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Substack is getting into comics

Patreon, take notice

A drawing of a person in a suit pointing toward a UFO in the sky
Image: A teaser for one of James Tynion IV’s Substack projects
Michael Avon Oeming

Substack is trying to put a new spin on webcomics. The newsletter platform announced today that it’s signed a number of comics creators up to use its platform. They’ll email comics out to readers and use Substack’s subscription tools to charge directly for access to their work.

It’s a new type of content for Substack, which has predominantly been focused on (written) newsletters covering topics like politics, tech, and culture. But the expansion to comics makes plenty of sense. Comics have long been successful online, but they’ve largely been supported by ads and merch sales. Substack offers comics creators a chance at something a little closer to selling readers a new issue at the store each month.

Among the creators signed up is James Tynion IV, who until now was the head writer of DC’s flagship Batman title. Tynion wrote in a blog post that he will be using Substack to “create a new slate of original comic book properties” and build “a bunch of really cool stuff on my own terms.” Substack has also signed up Saladin Ahmed, Molly Knox Ostertag, and Scott Snyder, among others.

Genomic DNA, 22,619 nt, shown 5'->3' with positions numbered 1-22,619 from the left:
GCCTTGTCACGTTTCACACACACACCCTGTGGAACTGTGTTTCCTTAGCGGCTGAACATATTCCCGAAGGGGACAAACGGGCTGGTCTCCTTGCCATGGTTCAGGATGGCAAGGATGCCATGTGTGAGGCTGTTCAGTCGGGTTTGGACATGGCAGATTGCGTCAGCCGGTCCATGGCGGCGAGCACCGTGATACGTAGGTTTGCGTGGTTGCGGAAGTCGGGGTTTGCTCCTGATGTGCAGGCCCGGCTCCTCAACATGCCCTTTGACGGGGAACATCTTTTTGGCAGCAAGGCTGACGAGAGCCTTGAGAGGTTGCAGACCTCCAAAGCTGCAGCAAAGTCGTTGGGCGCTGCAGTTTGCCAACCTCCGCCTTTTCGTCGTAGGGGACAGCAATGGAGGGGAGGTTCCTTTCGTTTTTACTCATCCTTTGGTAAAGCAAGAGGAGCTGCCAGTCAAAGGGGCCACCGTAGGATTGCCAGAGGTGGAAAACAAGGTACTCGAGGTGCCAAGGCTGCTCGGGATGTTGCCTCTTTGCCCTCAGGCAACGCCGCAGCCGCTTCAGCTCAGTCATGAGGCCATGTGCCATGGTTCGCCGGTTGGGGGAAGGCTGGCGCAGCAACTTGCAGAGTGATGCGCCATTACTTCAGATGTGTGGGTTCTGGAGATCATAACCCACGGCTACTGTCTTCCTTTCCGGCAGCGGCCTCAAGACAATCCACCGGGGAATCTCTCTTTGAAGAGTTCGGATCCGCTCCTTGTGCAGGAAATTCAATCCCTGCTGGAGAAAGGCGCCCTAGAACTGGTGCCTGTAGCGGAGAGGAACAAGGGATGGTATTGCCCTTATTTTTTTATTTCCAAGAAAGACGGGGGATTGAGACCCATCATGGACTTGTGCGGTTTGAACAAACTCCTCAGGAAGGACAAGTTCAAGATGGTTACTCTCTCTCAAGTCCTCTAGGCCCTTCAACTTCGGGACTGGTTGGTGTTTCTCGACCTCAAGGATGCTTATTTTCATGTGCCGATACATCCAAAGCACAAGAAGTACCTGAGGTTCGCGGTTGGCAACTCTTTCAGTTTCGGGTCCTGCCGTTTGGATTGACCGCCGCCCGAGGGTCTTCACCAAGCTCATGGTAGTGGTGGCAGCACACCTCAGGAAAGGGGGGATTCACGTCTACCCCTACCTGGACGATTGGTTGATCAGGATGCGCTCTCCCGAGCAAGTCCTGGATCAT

Substack is available for anyone to use for free, but it’s been signing writers to a program called Substack Pro that offers them upfront payments and support, so they can try going independent without being entirely reliant on subscribers (who may not materialize) during their first year or so on the platform.

The people Substack signs up can also speak to where the platform wants to attract more writers, so today’s announcement can be seen as a sign to other comics artists that they may want to consider the newsletter format. If it continues to focus on comics — and who knows just how good of a reading experience Substack will be for visuals — the platform could pull some users away from Patreon, which has been big with artists.

Substack has also been trying to expand into podcasts. The service has its own podcast player and publishing tool, and it just backed the launch of a new podcast network last month.